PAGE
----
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BookBrowse Reviews Like Home by Louisa Onome

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Like Home

by Louisa Onome

Like Home by Louisa Onome X
Like Home by Louisa Onome
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  • First Published:
    Feb 2021, 416 pages

    Paperback:
    Jul 23, 2024, 416 pages

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Book Reviewed by:
Althea Draper
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A teenage girl finds her hometown changing, and her whole life turned upside down, in the face of a targeted act of vandalism.

Like Home is the powerful debut novel from Louisa Onomé that follows Chinelo, or Nelo as her friends call her, who is deeply passionate about the community spirit of her neighborhood. When a well-loved, family-owned business that is close to her heart is the scene of a crime, the rest of the world begins to focus in on the area, and things start to change in the place she calls home.

Like Home will resonate with many young people today thanks to its strong message on gentrification, and Onomé has struck gold with a compelling main character to boot. Nelo is a Black teenage girl living with her mother — while her father is away for work — in the neighborhood of Ginger East, where rent keeps rising and residents are struggling to make ends meet. Despite the local circumstances, she is devoted to her home and the people who make up the community, including her best friend, Kate, whose parents own a spice shop that is targeted by vandalism.

Nelo is an extremely strong-willed individual who, determined to get to the bottom of the attack and to get some form of justice for her friend's family, joins a local group that is organizing a peaceful protest on the matter. After an internet video in which she expresses her thoughts on the situation goes viral, she becomes even more intent on preserving the Ginger East that she loves so much and stopping the roots of gentrification, which are already apparent in the brand-new franchise spice shop in place of an old neighbor's home and the fancy coffee shop at the end of the road, from creeping any further in.

Alongside Nelo and Kate, we are introduced to three other teens who once lived in the neighborhood but have since moved to what are seen as "safer" areas. Their perspectives offer us a chance to view the whole picture of what is occurring in Ginger East, despite seeing the story directly only through Nelo's eyes.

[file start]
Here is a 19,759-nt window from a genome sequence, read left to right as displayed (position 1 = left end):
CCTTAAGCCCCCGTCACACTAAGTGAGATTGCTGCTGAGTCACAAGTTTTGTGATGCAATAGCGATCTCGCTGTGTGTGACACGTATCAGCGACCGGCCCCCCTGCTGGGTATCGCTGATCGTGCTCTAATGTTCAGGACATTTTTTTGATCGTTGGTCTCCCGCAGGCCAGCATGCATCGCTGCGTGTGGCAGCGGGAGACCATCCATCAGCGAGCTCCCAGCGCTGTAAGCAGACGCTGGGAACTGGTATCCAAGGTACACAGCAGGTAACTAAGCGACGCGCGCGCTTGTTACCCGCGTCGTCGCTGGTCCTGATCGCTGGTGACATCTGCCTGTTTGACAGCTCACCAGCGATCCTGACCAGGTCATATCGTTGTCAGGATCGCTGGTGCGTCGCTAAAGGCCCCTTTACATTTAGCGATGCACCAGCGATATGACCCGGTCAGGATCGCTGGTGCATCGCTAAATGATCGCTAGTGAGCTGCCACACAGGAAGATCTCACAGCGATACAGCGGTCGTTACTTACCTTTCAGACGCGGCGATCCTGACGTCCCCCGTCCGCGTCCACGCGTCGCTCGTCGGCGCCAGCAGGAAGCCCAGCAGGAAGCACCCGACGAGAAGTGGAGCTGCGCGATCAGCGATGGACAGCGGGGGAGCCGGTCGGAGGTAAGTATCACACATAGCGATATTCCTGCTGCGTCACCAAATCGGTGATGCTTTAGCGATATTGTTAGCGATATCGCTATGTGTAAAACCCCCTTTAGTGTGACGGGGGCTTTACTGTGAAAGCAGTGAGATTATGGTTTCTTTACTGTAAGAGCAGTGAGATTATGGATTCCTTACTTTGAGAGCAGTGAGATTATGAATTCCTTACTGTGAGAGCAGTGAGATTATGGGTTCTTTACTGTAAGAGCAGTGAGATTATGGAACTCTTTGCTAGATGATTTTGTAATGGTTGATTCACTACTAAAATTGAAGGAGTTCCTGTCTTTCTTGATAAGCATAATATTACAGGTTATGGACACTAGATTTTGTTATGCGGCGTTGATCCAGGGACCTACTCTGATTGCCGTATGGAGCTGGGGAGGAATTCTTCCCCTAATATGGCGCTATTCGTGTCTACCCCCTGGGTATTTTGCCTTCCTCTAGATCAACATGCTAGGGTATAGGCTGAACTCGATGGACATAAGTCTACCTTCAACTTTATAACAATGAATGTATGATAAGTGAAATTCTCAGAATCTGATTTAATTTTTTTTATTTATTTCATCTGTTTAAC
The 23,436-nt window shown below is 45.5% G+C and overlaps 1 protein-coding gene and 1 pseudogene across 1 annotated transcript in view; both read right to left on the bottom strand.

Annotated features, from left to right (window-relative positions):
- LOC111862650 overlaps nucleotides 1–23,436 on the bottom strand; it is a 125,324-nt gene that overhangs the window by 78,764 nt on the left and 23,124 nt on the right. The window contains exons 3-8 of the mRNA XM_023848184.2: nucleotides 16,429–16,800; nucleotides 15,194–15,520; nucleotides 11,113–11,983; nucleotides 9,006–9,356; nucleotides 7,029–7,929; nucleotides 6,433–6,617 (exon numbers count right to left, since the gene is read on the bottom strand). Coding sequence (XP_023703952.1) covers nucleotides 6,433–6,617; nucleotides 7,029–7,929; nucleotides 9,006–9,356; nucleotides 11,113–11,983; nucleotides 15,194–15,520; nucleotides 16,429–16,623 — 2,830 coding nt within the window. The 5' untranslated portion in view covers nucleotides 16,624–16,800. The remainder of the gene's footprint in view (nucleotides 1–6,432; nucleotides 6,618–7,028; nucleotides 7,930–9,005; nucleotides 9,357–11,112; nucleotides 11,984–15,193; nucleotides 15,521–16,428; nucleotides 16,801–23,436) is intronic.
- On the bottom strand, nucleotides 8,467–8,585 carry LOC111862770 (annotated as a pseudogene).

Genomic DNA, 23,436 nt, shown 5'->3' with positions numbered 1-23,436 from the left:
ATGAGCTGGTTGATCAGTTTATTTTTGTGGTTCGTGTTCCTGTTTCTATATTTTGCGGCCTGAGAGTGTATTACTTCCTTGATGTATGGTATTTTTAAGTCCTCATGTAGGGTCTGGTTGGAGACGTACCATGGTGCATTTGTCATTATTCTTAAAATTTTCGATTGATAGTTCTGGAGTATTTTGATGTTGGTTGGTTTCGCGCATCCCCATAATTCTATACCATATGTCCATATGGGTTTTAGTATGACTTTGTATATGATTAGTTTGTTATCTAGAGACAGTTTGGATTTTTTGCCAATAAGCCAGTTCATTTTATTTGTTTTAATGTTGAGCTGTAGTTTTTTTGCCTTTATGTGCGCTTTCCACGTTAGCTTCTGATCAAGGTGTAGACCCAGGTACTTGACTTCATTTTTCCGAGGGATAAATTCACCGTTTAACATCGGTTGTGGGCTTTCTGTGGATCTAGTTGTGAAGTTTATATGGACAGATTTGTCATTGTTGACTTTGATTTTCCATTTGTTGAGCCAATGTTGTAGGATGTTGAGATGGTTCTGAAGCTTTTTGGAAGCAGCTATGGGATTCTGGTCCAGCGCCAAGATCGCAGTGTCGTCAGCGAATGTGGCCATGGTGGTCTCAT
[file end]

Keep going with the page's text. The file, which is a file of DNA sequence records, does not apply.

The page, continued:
Onomé's engaging first-person prose allows us inside the protagonist's head, and allows her character as well as the situation in the community to really resonate. Several times I found myself getting angry at the injustice happening in the neighborhood. I also felt fit to burst at the romantic tension laced so seamlessly throughout the book that accompanies Nelo falling for a childhood friend. Despite the novel being relatively lengthy for a young adult contemporary, Onomé's magnetic style made me eager to find out what was going to happen next. Her writing is fresh and authentic, enabling even adult readers to feel like they are seeing the world from a teen's perspective, text-message typos and all.

Despite her fun and at times comedic approach, the author does not shy away from hard-hitting topics. At the forefront of the story is the focus on gentrification, population displacement and the economy, alongside racism and policing in North America. In the current political climate that we find ourselves in, books like these are more vital than ever for engaging young people in subjects that matter. However, at its heart, Onomé's novel is about change – not just the change in Nelo's neighborhood, but the change in her friendships, in her body, in her private life and, perhaps most importantly, in how she connects with her community.

Like Home is truly the perfect read for those who love the powerful narratives of Angie Thomas and Ibi Zoboi's passionate writing style — it is a dynamic novel, tinged with childhood nostalgia, that will play on in your mind long after the final page and leave you aching for more from Louisa Onomé's skillful pen.

Reviewed by Althea Draper

This review first ran in the March 3, 2021 issue of BookBrowse Recommends.

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Read-Alikes

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